Rice Village, 1980

Loyal reader Marty Merritt sent in this 1980 map of the village, which unlike yesterday’s map appeared in the Newcomer’s Guide rather than the Thresher. This looks rather more familiar although most of it is still gone:

You’ll note that this is also a much more comprehensive map than the 1968 version. Another regular reader noted in an email that the reason is likely that the earlier map only showed the locations of advertisers, whose numbers were fairly thin in 1968 because of the strident politics that dominated the paper at that time. That seems like a pretty good theory to me.

Bonus:

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13 Responses to Rice Village, 1980

  1. Paula Desel says:

    Alfred’s!

  2. I count seven bookstores! I’m including “books and cards” and not including the newsstand, though that is cool, too. I remember the Curtis-Mathes store, with overpriced fancy TVs. I remember the name “Dromgoole’s”, probably from Thresher ads. I know I went to University Men & Boys for something around graduation time, but I have no idea what. Maybe I needed a white shirt.

  3. From a quick scan of the Google map, Dromgoole’s (“est. 1961”) and the Houston Numismatic Exchange are still there.

  4. J Cameron Cooper says:

    The Collegiate Cleaners, El Patio, Animal Hospital, and (probably) British Isles are still there too. Kinkos is not in the same location, but the FedEx Office at Rice and Kelvin is a direct successor.

    G&G Model Shop just moved to 59 and Shepherd (I think the same place where Times Barbershop is now), but the sign is still up. The Bead Shop moved 2011. Alyson Jon Interiors is now over on Bissonnet. Wellhausens closed sometime in the last decade; my diploma was done there. I dearly miss the Wagner Hardware, which was a late holdout. Rice Foods lasted for a while, too.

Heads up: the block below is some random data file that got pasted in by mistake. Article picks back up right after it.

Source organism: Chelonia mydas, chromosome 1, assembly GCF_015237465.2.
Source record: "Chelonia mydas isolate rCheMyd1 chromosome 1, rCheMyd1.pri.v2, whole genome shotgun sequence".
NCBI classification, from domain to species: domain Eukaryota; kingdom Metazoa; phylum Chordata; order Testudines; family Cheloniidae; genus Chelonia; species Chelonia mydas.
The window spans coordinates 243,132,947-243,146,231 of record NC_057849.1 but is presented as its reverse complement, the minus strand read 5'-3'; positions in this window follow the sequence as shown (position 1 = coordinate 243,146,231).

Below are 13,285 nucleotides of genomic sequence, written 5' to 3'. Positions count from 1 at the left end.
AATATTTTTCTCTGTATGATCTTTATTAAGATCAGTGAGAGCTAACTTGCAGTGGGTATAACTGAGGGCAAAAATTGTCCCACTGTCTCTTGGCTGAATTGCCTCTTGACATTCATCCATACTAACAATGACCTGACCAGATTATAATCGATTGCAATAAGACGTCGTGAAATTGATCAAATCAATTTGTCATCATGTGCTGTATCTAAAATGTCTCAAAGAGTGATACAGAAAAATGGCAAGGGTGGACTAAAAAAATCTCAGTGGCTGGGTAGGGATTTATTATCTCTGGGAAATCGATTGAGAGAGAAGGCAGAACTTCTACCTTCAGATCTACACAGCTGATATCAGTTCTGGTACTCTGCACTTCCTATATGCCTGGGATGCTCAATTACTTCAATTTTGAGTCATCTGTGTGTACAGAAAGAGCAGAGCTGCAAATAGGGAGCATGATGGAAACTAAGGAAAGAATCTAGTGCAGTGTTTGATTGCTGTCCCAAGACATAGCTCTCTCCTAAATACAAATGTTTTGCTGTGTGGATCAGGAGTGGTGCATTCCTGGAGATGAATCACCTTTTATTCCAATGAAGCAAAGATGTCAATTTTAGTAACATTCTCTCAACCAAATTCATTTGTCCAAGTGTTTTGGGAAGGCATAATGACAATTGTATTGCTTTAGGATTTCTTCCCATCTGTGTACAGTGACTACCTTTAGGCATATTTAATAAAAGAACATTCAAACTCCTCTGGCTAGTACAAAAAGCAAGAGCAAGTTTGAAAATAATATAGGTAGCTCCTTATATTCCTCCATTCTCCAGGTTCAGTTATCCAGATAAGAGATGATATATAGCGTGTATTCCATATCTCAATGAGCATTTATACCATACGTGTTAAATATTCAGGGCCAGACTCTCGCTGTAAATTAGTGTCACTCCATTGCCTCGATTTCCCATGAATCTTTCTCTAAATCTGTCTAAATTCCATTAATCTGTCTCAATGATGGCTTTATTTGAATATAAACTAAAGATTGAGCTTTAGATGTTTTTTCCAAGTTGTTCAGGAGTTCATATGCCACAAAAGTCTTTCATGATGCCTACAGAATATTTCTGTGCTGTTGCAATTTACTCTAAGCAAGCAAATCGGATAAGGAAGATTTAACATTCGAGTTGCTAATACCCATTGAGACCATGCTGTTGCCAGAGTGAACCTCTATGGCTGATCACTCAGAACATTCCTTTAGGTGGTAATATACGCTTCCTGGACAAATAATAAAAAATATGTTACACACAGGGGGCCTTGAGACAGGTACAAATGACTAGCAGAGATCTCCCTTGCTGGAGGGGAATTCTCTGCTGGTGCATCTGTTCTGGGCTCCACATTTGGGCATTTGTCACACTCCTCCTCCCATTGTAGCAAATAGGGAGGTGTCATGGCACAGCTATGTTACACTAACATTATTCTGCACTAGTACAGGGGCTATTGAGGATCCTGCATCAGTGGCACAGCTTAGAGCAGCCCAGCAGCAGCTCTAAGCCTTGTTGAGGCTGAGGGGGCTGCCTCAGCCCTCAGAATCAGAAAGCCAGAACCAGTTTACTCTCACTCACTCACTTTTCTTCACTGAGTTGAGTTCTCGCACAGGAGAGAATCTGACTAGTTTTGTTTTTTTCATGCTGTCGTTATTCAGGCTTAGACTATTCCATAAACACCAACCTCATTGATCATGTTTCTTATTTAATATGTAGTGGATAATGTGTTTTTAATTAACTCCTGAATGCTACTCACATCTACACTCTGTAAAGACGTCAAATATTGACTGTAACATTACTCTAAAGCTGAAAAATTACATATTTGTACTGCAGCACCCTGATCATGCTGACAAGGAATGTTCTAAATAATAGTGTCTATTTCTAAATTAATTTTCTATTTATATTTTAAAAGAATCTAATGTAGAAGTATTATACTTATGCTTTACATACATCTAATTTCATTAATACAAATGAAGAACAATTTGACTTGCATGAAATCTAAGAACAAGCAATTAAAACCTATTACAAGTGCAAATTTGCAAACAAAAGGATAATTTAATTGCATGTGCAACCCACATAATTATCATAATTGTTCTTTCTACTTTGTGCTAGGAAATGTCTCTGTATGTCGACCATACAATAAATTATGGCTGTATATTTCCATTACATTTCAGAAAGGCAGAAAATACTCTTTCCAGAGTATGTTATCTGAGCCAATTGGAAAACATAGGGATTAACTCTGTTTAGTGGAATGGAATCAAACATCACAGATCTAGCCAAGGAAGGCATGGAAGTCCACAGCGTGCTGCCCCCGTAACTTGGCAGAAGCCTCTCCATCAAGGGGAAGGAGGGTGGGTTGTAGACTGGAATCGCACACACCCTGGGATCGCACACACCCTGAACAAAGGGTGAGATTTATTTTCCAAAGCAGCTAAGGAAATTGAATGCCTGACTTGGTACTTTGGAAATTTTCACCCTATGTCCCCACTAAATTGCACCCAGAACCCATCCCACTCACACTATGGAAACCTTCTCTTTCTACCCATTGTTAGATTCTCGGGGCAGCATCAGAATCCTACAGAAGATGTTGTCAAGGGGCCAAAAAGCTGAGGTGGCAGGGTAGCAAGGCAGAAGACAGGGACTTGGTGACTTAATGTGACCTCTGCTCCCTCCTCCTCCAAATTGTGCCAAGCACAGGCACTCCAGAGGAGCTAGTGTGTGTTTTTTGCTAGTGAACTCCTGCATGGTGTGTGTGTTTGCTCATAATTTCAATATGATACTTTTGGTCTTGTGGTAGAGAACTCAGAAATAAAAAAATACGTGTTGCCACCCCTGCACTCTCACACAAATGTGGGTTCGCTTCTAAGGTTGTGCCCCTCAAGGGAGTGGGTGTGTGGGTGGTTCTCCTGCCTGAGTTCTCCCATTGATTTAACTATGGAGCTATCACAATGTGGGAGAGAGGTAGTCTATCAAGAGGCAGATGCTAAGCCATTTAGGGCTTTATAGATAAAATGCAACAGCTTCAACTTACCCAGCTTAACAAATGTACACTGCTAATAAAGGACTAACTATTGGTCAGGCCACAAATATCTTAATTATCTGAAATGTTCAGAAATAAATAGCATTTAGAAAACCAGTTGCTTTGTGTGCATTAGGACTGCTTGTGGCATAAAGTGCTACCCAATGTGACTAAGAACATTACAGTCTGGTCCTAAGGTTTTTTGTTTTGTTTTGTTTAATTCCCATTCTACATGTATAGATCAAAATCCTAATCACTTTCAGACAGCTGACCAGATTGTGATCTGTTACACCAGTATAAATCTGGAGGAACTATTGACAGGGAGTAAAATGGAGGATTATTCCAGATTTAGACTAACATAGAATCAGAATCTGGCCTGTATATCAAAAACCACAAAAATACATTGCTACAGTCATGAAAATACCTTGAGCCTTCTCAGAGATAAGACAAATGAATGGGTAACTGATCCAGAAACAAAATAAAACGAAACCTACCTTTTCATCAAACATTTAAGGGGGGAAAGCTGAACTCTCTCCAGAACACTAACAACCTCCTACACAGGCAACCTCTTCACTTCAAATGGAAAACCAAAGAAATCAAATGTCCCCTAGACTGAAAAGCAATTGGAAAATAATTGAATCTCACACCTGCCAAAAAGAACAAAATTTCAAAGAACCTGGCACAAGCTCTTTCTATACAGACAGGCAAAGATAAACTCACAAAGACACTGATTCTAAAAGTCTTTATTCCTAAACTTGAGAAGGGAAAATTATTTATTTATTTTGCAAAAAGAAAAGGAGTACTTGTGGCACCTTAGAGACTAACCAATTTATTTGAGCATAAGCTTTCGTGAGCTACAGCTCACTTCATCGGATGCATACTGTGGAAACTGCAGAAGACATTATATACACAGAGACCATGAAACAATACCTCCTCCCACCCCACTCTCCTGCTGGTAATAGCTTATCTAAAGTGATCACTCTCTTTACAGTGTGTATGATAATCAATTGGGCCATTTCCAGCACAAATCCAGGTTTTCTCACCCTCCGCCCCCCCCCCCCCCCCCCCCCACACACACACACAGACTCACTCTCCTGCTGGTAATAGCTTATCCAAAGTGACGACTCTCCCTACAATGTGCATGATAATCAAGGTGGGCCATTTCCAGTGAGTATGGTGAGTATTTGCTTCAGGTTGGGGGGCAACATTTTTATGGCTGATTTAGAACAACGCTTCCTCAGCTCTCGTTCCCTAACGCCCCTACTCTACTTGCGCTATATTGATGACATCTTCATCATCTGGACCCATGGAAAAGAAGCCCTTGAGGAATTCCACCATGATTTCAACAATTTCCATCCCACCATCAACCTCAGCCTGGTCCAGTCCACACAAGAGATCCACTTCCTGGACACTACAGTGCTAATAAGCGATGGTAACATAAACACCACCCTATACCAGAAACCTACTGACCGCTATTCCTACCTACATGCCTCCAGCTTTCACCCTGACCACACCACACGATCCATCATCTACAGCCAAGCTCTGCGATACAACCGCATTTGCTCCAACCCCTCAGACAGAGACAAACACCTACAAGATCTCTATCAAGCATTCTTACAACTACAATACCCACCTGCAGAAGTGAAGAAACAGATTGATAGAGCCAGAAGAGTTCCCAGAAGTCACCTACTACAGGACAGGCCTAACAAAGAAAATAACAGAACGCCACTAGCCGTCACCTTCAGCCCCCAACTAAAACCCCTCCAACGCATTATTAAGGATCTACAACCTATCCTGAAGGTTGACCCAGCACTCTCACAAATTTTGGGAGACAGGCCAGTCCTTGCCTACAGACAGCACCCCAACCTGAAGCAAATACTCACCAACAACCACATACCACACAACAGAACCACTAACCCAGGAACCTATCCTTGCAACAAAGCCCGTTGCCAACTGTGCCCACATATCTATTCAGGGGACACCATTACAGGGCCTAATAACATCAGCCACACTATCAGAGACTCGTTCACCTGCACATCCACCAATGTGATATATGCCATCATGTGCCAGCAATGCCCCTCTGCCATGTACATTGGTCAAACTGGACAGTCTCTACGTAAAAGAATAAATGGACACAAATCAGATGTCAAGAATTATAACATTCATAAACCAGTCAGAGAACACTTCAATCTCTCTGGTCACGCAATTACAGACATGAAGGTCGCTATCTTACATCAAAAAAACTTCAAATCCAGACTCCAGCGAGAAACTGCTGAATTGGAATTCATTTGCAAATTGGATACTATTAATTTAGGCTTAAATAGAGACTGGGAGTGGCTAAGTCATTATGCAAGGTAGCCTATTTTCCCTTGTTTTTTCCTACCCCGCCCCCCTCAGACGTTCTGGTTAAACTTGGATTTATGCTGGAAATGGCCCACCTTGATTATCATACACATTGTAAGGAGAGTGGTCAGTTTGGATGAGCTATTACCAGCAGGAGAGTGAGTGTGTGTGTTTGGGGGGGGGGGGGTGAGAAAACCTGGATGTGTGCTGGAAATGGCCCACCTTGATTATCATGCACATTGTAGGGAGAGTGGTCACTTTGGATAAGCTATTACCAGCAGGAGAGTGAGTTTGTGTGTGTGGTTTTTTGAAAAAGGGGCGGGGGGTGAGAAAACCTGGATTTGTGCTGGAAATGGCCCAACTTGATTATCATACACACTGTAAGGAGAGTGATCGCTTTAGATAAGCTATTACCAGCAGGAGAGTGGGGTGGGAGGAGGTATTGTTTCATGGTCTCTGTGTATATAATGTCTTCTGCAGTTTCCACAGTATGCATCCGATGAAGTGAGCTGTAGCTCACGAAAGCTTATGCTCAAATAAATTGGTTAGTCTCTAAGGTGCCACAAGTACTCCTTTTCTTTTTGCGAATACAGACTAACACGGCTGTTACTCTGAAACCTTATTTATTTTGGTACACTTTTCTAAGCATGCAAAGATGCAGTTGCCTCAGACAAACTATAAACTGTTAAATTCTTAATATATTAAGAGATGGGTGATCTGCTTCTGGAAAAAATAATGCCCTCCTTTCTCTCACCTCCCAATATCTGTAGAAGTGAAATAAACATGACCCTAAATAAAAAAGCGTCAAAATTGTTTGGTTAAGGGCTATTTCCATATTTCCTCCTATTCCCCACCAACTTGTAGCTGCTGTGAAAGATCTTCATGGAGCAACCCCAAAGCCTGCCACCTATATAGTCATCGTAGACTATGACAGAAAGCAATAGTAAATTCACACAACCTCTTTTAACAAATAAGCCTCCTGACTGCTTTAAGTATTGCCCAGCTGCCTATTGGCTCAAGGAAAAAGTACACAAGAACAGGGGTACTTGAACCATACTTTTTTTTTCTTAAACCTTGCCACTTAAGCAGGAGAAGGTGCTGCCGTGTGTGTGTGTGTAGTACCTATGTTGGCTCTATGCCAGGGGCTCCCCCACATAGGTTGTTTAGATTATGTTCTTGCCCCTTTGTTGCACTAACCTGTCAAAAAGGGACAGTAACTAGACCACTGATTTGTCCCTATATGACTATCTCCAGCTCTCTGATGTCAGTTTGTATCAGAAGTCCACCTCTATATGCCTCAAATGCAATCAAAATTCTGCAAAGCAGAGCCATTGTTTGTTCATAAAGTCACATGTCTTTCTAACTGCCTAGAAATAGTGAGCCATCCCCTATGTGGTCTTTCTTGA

Interesting to see Chaucer participating in the Village; it’s pretty much absent from commerce now.

  5. James Medford says:

    I bought a suit at University Men & Boys in 1982 so I could go to Esperanza in style.

    I remember Half Price Books being in its current location when I arrived at Rice in 1981, so its absence from the 1980 map indicates it must have just opened when I arrived.

    I doubt anyone will admit they patronized either the Village Theater or the Art Cinema around this time.

  6. marmer01 says:

    I’m not sure that Half Price Books was in the Village by ’81. I thought it was much later. For a long time that end space was Fu’s Garden Chinese Restaurant. I do remember Dairy Queen where Hungry’s is. (and until they rebuilt, it was obviously a former Dairy Queen.) Chaucer used to have a lot of small businesses in old houses. Provine Studios was a photography company specializing in school pictures. I remember University Men’s and Boy’s (Ed Nirken’s) having a lot of really old-fashioned, polyester-y clothes. If you wanted Sansabelt slacks and golf shirts with penguins, that was your place. A great many Rice guys went to Village Theater and Art Cinema. Art Cinema was teeny-tiny and spare, but the Village was a nice MacKie and Kamrath building with a substantial lobby and glass concession counter. There was about a yearlong effort to turn it into a live theater venue in the late 80s but it came to naught.

  7. James Medford says:

    Fu’s Garden was next door to Half Price. Per their website, Half Price opened in Rice Village in 1981.

    https://www.hpb.com/020

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